Are you good at make believe?
Spoken word poet Janet Orlene has launched a platform where newbie artistes can test their
BENGALURU:Inspired by the French illusionist and film director Georges Mélies, Janet Orlene initiated the Paper Moon as a tribute to performance art. First of their monthly events was held at Koramangala Social on April 16.
“It is a platform for performers to learn, perform and grow,” says Janet, who is herself a spoken word artiste and writer. Paper Moon is her idea, a space for aspiring artists and performers to test the waters.
The event will host poets, musicians, beatboxers, actors and other forms of performance art, who will be screened through a selection process before the event. The screening will be conducted by the core members of the Inkweaver community (Janet Orlene, Daniel Sukumar, Bharath Divakar and Meera C Govindan). The Inkweaver conducts workshops for aspiring artistes.
Love and Yesterday
Each month will have a theme and sub-themes around which people will have to weave their performances. For the first edition, for example, was on Stages of Love including First Love and Turning the Page.
The launch event seems to have been a success, going by the crowd feedback. There were over 18 performances including mono acts, rap, performance poetry, singing and a drag routine. This monthly event is set to take place on every first Sunday of the month at the Koramangala Social.The theme for next month is Dear Diary, based on observations made on the world or self or a combination of both. This theme is further divided into three subcategories: Yesterday, today and tomorrow for pieces reflecting the past, present or future.
Participation is open to all interested, except there will be a selection process after enrollment. The next event will take place May 7 and the entry is free.
Jay and his friend Ranjitha presented a poem in mime. Their poem “The Lovemaking of a Snail” delves into the self-sufficiency of a snail that requires no mate. This is unlike humans who fall apart in the absence of romantic relationships. Jay is a counsellor from Philippines who also dabbles in theatre, choreography and travel.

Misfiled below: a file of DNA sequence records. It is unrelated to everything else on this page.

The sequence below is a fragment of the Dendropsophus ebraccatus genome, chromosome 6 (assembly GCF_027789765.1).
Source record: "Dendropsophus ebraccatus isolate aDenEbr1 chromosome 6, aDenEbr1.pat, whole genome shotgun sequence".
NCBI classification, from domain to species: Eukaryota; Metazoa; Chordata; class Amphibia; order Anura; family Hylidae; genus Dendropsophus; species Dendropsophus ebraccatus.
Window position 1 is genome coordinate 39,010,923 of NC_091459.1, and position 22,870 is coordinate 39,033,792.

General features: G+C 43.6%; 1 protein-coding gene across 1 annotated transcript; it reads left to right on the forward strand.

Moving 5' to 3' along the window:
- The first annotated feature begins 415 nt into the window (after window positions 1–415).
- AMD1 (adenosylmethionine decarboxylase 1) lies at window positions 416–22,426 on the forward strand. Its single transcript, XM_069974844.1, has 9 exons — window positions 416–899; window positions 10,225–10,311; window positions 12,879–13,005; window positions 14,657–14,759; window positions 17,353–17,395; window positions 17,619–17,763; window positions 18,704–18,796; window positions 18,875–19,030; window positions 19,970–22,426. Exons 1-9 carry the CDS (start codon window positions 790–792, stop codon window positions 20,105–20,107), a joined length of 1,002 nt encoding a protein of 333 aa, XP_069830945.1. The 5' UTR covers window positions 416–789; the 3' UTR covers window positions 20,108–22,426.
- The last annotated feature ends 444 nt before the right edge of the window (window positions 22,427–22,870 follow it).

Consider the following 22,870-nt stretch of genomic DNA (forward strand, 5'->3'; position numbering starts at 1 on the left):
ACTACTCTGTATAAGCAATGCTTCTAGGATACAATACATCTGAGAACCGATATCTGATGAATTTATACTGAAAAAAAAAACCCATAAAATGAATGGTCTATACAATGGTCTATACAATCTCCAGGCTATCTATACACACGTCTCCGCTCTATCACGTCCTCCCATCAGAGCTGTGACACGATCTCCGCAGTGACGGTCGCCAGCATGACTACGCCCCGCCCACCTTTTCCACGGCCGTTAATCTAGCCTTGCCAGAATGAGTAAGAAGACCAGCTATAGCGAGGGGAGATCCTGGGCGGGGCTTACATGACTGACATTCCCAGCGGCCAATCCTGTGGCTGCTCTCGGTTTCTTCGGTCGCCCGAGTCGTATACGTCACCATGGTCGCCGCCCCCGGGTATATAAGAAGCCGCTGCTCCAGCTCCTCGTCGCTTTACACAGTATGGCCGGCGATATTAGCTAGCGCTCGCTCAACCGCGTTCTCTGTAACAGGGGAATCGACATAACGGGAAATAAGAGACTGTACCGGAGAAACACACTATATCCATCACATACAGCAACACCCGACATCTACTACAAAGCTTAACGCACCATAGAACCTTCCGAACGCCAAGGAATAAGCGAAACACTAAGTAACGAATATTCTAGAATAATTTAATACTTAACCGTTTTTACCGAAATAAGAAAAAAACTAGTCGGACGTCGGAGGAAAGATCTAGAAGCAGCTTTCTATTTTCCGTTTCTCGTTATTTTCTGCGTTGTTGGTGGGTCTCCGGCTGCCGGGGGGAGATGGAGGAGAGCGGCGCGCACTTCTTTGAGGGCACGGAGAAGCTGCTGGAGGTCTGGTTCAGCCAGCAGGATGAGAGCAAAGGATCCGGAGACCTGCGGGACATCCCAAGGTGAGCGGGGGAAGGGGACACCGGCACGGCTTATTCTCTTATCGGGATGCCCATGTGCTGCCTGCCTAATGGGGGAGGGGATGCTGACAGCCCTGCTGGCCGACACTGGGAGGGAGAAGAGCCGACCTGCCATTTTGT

Hamsi Radhakrishnan and Vibhu Bharadwaj
Both recited poems on their experience of first love. They weaved their verses into each other’s, that is Hamsi would say her few verses and then Vibhu and then back to Hamsi. Their chorus was ‘Love as a metaphor’, which is also the theme they picked. They are friends studying in an engineering college and were shortlisted in the top twenty-five poets in the National Youth Poetry Slam in 2016.
Ravi Ramaswamy and Sowmyashree Gonibeedu
They performed a duet ‘Eternal Love’ with Sowmyashree rapping the lyrics, with few Kannada words thrown in, to the drum beats on the djembe by Ravi. Sowmyashree is an MBA graduate who quit her corporate job to work as a freelance writer and counsellor. Ravi is a theatre artiste and a musician.
Daniel was called on popular demand and asked to recite another poem of his based on love. Many in the audience related to his poem “Love during the time of Insomnia”. In it, he compared love with insomnia, “the most painful experience” there is. He is presently a content writer and a mentor for NYPS (National Youth Poetry Slam).
Meera C Govindan
Meera used social media language, like hashtags, in her poem written under the #ForeverAlone theme. Through her poem, she says that the reason for loneliness is the absence of display of love.
Harshit did a rap mixing English and Urdu Shayari, on the theme “Turning a page”. It was a reflection on a breakup and the inspiration was drawn from his life experience. He is a software engineer who is interning at a poetry slam.
Neil told a story on a failed quest for love, using beat-boxing. It begins with a young man who enters a club hoping to find love but leaves lonely after a series of unfortunate encounters. Neil inserts relevant songs into the narration through his beatboxing.
Rakesh did a mix of magic and mentalism, on the theme of Deep Love. He invited a couple to the stage, to test their ‘chemistry’ through techniques he devised himself using self-reflection, neurolinguistics and psychology.
Aishwarya’s poem “Why we Build Monuments” was on the temporality of love. It asked why people build monuments like Taj Mahal and asked people to recognise how passing love really is. This psychology student and a trainer wants to make poetry her career.